– Cost and availability of computing resources.
– Lack of regulation of blockchain miners.
– Everyone who joins a blockchain network must agree to be bound by its rules.
– Blockchain contracts are currently untested in court.
– Blockchain must be integrated with existing systems of record.
– Few current use cases offer a compelling or immediate return on investment.
– Traditional stakeholders remain risk-averse.

Blockchain is undoubtedly transformative. In fact, much of its impact has yet to be explored—even on a theoretical level. But before the enterprise can discover the outer reaches of blockchain’s potential, these stumbling blocks must be overcome.

Making Transformation Real

In the home.
Today, even the most advanced technologies are usually reactive rather than proactive. Think of a virtual assistant such as Siri, Alexa, or Cortana. Give them a command, and they’ll respond to it—ordering a product you’ve requested, say, or placing a call on your behalf. But when powered by transformational technology, these virtual assistants will become much more proactive. Shortly, your virtual assistant might observe that you’re running low on a particular product, and suggest that it place an order for you—or tell you how you can find the best value by adjusting
your purchase habits.

IoT data from your refrigerator will determine that your milk is running low. Machine learning will work out which retailers sell your preferred brand, and where you can get it cheapest. And blockchain will ensure that the transaction is processed securely, and you get exactly what you paid for.

Consider US healthcare in its current form. Today much depends on the patient. They decide when they need to see their doctor—generally, only once visible symptoms have appeared, or an accident has occurred. They have to schedule an appointment. And often, they must remember the pertinent details of their medical history. And human beings, of course, are fallible—and forgetful.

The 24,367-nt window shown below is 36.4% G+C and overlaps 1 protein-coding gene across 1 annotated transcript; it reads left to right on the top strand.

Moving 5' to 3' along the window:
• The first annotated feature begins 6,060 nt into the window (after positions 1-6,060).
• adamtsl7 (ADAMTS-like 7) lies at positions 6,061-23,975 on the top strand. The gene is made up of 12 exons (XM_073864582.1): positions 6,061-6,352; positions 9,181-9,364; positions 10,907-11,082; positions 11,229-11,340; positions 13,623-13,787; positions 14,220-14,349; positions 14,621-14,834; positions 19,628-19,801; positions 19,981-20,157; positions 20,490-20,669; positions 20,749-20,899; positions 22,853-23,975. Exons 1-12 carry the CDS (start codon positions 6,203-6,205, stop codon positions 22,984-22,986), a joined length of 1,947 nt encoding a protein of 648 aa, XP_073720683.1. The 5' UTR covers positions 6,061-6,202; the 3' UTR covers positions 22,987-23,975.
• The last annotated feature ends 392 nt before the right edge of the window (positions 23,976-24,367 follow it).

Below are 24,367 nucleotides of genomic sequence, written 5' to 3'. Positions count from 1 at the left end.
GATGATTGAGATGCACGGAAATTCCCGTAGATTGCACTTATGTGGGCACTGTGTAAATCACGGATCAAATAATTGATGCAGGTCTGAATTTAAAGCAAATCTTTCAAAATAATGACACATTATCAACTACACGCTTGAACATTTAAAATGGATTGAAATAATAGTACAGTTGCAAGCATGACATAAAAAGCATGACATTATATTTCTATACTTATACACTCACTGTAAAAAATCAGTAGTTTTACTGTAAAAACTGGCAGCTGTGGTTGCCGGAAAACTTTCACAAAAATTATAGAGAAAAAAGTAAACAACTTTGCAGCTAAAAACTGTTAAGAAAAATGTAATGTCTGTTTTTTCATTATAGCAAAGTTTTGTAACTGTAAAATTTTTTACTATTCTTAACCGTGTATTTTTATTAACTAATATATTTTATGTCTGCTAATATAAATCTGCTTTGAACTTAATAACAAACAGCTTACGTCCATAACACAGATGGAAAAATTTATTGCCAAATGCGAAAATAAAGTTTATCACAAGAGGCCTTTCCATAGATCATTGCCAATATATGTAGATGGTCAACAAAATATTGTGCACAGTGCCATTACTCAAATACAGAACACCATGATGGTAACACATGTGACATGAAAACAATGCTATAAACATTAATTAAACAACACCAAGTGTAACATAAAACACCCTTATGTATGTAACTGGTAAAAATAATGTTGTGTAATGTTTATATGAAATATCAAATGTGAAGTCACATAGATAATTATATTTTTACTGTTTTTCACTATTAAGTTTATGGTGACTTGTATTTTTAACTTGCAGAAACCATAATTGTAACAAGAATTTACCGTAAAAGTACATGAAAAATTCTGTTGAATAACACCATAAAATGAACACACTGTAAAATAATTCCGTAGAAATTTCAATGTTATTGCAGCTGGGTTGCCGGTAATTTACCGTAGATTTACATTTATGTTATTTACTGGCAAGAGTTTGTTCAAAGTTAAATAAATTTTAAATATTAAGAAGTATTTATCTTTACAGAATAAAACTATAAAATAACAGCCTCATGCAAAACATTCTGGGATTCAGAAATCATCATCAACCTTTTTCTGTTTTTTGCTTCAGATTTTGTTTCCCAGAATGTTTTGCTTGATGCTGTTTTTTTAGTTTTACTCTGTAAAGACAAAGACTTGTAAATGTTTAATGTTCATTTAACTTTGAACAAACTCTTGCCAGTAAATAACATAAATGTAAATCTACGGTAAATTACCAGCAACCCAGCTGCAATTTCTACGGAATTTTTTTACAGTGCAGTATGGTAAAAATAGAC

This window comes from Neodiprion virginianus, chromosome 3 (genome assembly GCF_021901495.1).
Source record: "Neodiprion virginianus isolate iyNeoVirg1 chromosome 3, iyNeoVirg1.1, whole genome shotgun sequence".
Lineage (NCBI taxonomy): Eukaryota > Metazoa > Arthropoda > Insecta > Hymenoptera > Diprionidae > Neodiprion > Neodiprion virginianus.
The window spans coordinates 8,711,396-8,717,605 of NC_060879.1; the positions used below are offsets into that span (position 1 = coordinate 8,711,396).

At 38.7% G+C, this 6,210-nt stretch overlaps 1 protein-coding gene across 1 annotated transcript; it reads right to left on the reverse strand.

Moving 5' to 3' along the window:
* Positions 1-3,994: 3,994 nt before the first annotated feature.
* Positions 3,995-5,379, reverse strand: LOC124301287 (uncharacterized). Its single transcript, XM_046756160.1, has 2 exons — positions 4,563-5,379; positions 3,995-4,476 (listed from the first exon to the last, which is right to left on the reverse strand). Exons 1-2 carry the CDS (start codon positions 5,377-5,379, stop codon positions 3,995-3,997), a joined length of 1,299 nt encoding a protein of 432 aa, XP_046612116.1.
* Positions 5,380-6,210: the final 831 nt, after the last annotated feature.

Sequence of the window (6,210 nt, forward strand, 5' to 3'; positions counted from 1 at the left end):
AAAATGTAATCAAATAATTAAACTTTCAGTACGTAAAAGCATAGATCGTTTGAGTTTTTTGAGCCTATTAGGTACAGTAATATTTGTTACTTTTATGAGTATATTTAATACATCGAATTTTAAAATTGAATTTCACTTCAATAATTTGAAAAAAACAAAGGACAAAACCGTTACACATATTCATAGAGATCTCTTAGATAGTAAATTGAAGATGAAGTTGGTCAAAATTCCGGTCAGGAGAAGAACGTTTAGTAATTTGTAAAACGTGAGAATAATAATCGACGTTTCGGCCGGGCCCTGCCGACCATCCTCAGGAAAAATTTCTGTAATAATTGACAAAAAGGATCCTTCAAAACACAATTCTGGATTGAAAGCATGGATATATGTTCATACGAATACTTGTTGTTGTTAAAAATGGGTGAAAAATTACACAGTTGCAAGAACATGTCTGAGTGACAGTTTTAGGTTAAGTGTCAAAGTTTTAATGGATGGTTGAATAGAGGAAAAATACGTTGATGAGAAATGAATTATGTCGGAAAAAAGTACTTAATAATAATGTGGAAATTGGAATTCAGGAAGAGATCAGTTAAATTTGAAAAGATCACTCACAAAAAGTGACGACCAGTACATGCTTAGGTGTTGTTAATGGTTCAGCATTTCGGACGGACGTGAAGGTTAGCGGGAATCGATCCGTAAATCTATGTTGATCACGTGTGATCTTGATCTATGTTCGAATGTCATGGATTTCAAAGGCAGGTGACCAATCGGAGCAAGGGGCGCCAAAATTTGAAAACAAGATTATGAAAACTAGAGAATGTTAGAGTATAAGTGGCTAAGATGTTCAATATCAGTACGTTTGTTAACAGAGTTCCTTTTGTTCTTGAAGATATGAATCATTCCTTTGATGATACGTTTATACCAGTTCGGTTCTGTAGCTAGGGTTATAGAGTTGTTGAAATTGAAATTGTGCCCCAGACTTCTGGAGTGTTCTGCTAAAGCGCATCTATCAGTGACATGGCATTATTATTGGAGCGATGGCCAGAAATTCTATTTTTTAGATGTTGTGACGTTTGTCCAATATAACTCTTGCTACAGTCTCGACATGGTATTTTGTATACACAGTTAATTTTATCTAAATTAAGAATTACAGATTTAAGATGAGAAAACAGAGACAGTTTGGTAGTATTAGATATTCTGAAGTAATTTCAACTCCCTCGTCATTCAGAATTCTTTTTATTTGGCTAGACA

Instead, imagine a nation of sensor-equipped patients. Machine learning monitors IoT sensor data and can determine—at an early stage—when something has gone wrong. The patient’s virtual assistant can cross-reference their calendar with their doctor’s, and schedule an appointment automatically. And when the patient arrives, blockchain will ensure that they have a secure, accurate, digital medical history for the doctor’s reference.

New, more-stringent regulations like the General Data Protection Regulation (GDPR) in Europe, the mutating threat of cybercrime, and the increasing value and proliferation of consumer data have made cybersecurity a universally pressing concern. But even here, IoT, AI, and blockchain can have a transformational effect.

These technologies largely remove the human element from processes like cybersecurity—and with it, the risk of human error. When practically everything is sensor-equipped, log and audit data can be collected in a centralized repository. Machine learning can analyze this data far more quickly and accurately than any human could, make logical decisions, and take autonomous action. And any critical evidence is securely recorded via blockchain. It’s a system that effectively bypasses the most common causes of data breaches—carelessness, human error, and malicious intervention.